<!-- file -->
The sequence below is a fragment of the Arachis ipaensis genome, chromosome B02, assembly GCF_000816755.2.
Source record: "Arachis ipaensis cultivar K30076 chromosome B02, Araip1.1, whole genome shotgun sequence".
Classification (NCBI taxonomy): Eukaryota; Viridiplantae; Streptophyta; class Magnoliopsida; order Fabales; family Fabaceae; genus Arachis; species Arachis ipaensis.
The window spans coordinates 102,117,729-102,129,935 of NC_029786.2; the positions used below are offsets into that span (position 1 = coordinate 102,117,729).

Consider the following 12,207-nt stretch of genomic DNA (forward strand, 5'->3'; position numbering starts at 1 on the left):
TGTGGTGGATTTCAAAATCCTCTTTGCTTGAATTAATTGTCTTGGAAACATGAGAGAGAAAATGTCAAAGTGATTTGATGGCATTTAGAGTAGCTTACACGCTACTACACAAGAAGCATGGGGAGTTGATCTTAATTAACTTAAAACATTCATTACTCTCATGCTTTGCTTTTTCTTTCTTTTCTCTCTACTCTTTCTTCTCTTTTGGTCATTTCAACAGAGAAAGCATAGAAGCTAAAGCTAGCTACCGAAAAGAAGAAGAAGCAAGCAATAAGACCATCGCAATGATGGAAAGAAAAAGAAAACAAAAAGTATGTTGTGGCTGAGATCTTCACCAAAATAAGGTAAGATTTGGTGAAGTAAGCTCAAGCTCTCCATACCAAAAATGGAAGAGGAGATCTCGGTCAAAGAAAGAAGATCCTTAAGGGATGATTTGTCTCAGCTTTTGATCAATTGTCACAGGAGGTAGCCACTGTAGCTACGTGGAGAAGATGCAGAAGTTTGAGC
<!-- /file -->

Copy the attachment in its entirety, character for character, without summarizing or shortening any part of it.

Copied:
The sequence below is a fragment of the Arachis ipaensis genome, chromosome B02, assembly GCF_000816755.2.
Source record: "Arachis ipaensis cultivar K30076 chromosome B02, Araip1.1, whole genome shotgun sequence".
Classification (NCBI taxonomy): Eukaryota; Viridiplantae; Streptophyta; class Magnoliopsida; order Fabales; family Fabaceae; genus Arachis; species Arachis ipaensis.
The window spans coordinates 102,117,729-102,129,935 of NC_029786.2; the positions used below are offsets into that span (position 1 = coordinate 102,117,729).

Consider the following 12,207-nt stretch of genomic DNA (forward strand, 5'->3'; position numbering starts at 1 on the left):
TGTGGTGGATTTCAAAATCCTCTTTGCTTGAATTAATTGTCTTGGAAACATGAGAGAGAAAATGTCAAAGTGATTTGATGGCATTTAGAGTAGCTTACACGCTACTACACAAGAAGCATGGGGAGTTGATCTTAATTAACTTAAAACATTCATTACTCTCATGCTTTGCTTTTTCTTTCTTTTCTCTCTACTCTTTCTTCTCTTTTGGTCATTTCAACAGAGAAAGCATAGAAGCTAAAGCTAGCTACCGAAAAGAAGAAGAAGCAAGCAATAAGACCATCGCAATGATGGAAAGAAAAAGAAAACAAAAAGTATGTTGTGGCTGAGATCTTCACCAAAATAAGGTAAGATTTGGTGAAGTAAGCTCAAGCTCTCCATACCAAAAATGGAAGAGGAGATCTCGGTCAAAGAAAGAAGATCCTTAAGGGATGATTTGTCTCAGCTTTTGATCAATTGTCACAGGAGGTAGCCACTGTAGCTACGTGGAGAAGATGCAGAAGTTTGAGC